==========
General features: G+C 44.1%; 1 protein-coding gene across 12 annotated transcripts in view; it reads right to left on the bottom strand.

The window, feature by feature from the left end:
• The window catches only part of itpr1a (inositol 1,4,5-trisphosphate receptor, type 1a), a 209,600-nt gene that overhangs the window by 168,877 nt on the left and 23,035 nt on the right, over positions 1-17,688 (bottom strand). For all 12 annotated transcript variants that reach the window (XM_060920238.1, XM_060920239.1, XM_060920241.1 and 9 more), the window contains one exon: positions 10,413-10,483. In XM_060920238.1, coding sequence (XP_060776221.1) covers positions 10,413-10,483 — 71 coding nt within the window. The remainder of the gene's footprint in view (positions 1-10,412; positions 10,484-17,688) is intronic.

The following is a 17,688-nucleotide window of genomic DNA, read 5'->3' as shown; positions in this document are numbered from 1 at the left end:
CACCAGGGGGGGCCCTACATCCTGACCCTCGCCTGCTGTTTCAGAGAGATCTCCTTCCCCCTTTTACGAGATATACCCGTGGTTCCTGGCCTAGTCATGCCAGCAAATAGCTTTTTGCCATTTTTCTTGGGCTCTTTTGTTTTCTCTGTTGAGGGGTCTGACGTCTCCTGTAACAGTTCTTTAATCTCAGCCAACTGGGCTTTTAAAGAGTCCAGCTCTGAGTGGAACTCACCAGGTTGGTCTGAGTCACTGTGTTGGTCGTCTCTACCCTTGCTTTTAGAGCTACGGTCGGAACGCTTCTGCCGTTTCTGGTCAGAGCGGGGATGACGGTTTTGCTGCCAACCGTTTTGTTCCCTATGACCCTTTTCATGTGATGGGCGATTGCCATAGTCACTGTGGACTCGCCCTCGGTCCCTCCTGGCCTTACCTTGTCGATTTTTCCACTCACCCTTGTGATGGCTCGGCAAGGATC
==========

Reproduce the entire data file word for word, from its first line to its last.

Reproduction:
General features: G+C 44.1%; 1 protein-coding gene across 12 annotated transcripts in view; it reads right to left on the bottom strand.

The window, feature by feature from the left end:
• The window catches only part of itpr1a (inositol 1,4,5-trisphosphate receptor, type 1a), a 209,600-nt gene that overhangs the window by 168,877 nt on the left and 23,035 nt on the right, over positions 1-17,688 (bottom strand). For all 12 annotated transcript variants that reach the window (XM_060920238.1, XM_060920239.1, XM_060920241.1 and 9 more), the window contains one exon: positions 10,413-10,483. In XM_060920238.1, coding sequence (XP_060776221.1) covers positions 10,413-10,483 — 71 coding nt within the window. The remainder of the gene's footprint in view (positions 1-10,412; positions 10,484-17,688) is intronic.

The following is a 17,688-nucleotide window of genomic DNA, read 5'->3' as shown; positions in this document are numbered from 1 at the left end:
CACCAGGGGGGGCCCTACATCCTGACCCTCGCCTGCTGTTTCAGAGAGATCTCCTTCCCCCTTTTACGAGATATACCCGTGGTTCCTGGCCTAGTCATGCCAGCAAATAGCTTTTTGCCATTTTTCTTGGGCTCTTTTGTTTTCTCTGTTGAGGGGTCTGACGTCTCCTGTAACAGTTCTTTAATCTCAGCCAACTGGGCTTTTAAAGAGTCCAGCTCTGAGTGGAACTCACCAGGTTGGTCTGAGTCACTGTGTTGGTCGTCTCTACCCTTGCTTTTAGAGCTACGGTCGGAACGCTTCTGCCGTTTCTGGTCAGAGCGGGGATGACGGTTTTGCTGCCAACCGTTTTGTTCCCTATGACCCTTTTCATGTGATGGGCGATTGCCATAGTCACTGTGGACTCGCCCTCGGTCCCTCCTGGCCTTACCTTGTCGATTTTTCCACTCACCCTTGTGATGGCTCGGCAAGGATC